Ethics Observations On Three Recent Judicial Decisions

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I.

An appeals panel throws out the emoluments lawsuit filed by D.C., Maryland.

A three-judge panel of the US Court of Appeals for the 4th Circuit  held that the District of Columbia and Maryland lack standing to sue President Donald Trump over claims related to his hotel in Washington, D.C. The court  ordered a lower court to throw out the lawsuit with prejudice, meaning the lawsuit alleging violations of the Constitution’s emoluments clause could not be refiled.

Good.

The Emoluments Clause nonsense has been one of the more contrived “resistance” theories and this lawsuit was part of the organized plan of harassment against the President. Two Democratic jurisdictions filed this purely political suit as their contribution to the “resistance.”

“Even if government officials were patronizing the hotel to curry the President’s favor, there is no reason to conclude that they would cease doing so were the president enjoined from receiving income from the hotel,” the 36-page opinion said. “The hotel would still be publicly associated with the president, would still bear his name and would still financially benefit members of his family….Neither [emoluments] clause expressly confers any rights on any person, nor does either clause specify any remedy for a violation.”

The unique conflicts of interest issues presented when a multinational business owner becomes President was never imagined by the Founders, and once Trump was elected it was too late to deal with the problem equitably. The Democrats and the news media, not to mention Trump’s Republican rivals for the nomination and the legal establishment—and commentators like me, all neglected their duty to raise the issue in a timely fashion, mostly because they never thought Trump would win. They are all at fault for their own mistake. At some point, however, the issue has to be examined fairly and non-politically, with rules emerging that do not make the Presidency unachievable by anyone who is not a professional politician.

II

Appeals Court: The President may not block other users on Twitter, because doing so  is unconstitutional.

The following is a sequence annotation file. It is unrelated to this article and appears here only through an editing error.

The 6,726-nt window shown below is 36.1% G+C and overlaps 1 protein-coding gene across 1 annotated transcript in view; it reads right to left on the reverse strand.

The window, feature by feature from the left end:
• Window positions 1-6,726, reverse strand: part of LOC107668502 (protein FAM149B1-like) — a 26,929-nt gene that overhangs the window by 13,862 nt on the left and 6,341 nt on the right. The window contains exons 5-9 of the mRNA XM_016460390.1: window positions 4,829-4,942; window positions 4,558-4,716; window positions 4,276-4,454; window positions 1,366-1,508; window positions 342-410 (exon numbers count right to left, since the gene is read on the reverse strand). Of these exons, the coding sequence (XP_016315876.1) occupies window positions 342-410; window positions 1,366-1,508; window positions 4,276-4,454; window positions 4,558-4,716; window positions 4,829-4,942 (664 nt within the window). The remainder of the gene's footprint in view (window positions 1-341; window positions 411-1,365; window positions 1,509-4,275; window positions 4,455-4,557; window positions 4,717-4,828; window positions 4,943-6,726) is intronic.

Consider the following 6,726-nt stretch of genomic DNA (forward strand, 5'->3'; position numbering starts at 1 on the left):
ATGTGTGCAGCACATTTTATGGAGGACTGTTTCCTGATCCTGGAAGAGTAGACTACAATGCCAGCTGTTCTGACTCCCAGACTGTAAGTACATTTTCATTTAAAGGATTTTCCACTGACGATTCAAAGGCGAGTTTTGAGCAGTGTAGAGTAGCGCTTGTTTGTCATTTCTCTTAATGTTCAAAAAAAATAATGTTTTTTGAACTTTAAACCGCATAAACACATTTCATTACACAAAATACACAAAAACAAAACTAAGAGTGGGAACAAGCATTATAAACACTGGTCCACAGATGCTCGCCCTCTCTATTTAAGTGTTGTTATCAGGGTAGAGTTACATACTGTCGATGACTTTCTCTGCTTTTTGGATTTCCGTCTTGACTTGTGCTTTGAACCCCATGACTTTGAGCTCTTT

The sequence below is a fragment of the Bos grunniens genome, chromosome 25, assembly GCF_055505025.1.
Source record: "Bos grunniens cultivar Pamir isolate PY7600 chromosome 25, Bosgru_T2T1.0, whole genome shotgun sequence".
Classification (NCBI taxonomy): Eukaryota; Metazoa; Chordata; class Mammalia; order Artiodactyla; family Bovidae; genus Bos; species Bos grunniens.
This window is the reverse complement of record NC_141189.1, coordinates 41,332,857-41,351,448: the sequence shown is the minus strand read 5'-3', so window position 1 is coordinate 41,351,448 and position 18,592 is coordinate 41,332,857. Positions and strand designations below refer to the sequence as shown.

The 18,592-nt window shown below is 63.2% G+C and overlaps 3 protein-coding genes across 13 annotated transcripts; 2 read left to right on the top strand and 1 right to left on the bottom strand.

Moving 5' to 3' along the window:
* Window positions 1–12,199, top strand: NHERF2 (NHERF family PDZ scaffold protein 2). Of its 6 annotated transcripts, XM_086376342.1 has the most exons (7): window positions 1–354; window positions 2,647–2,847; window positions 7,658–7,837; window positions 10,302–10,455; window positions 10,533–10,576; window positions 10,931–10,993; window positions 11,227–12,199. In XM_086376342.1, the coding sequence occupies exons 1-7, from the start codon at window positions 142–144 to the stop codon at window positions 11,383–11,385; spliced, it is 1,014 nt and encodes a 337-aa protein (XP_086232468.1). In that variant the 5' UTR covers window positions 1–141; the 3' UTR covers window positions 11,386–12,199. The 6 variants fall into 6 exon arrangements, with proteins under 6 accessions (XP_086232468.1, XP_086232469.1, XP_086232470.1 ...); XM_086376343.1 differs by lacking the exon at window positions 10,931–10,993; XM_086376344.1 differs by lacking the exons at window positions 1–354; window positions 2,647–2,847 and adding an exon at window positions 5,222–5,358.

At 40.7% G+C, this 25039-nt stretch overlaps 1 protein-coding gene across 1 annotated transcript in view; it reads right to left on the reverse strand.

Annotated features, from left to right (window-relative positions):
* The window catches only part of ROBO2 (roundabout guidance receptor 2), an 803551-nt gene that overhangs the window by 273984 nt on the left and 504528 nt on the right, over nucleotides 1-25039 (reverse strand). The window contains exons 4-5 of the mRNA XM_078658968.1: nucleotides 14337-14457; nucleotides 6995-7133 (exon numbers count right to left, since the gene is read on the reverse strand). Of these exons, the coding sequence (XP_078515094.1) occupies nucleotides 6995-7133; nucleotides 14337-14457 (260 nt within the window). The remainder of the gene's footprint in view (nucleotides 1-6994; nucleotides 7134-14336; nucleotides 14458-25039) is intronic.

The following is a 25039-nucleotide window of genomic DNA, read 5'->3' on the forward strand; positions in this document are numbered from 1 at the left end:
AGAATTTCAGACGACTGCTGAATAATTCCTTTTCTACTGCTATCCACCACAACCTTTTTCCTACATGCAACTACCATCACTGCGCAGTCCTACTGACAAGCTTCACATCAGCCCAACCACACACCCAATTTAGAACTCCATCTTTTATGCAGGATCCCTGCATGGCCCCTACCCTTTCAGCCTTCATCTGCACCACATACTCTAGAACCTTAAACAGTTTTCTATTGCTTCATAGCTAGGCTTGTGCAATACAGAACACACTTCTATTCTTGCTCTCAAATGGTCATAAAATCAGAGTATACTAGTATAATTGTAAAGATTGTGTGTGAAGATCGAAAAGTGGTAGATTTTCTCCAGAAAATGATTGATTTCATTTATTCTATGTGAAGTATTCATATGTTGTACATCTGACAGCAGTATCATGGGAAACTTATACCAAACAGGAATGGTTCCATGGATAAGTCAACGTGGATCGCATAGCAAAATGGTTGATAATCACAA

The federal appeals court ruling held that President Donald Trump’s blocking of critics from his Twitter feed is a  First Amendment violation  because the President  tweets to conduct official business and as part of his “bully pulpit.” Professor Eugene Volokh agrees, and that’s good enough for me: the Constitutional Law expert writes at Reason.

[O]ne can argue that @RealDonaldTrump is run by President Trump in his personal capacity, not his official capacity; but once the court rejected that view, then it doesn’t matter that @RealDonaldTrump is a forum set up on a private company’s computers. Though Twitter, as a private actor, isn’t bound by the First Amendment, a government official, acting in his official capacity, is bound by it.

This controversy is the kind of thing the Trump Deranged on public media ignorantly cite as an example of the President “violating the Constitution.” Of course, the critics had no idea whether his blocking a Twitter troll was a violation or not, and neither did he, until a court ruled on the matter. All Presidents test the Constitution, and there is nothing illegal, unethical or impeachable about doing so. If SCOTUS found that the individual mandate in the Affordable Care Act was unconstitutional, that would not mean that Obama had committed an impeachable act by signing it.

That said, the President’s use of Twitter has been a net loss for him and his Presidency, not least of all because he has the literary skill of the mean girls in “Mean Girls” and proof-reading skills even worse than mine. Doris Kearns, in “The Bully Pulpit,” her book about the relationship between Teddy Roosevelt and his friend-turned-foe William Howard Taft, speaks of how deft the former was in wielding the President’s “bully pulpit into a major tool of leadership, where Taft was not. At this point, President Trump has no “bully pulpit.” When the President shoots off his mouth indiscriminately, metaphorically via Twitter or in random statements to the 24-hour news media, his statements inevitably become easily ignored background noise.

In the wake of the Twitter ruling,  a former New York state lawmaker and a congressional candidate have filed lawsuits because Rep. Alexandria Ocasio-Cortez blocked them on her personal Twitter account. I see no way her social media selectivity will not be similarly held to be a First Amendment violation.

She will then accuse the courts of being prejudiced against “people of color.” Bet on it.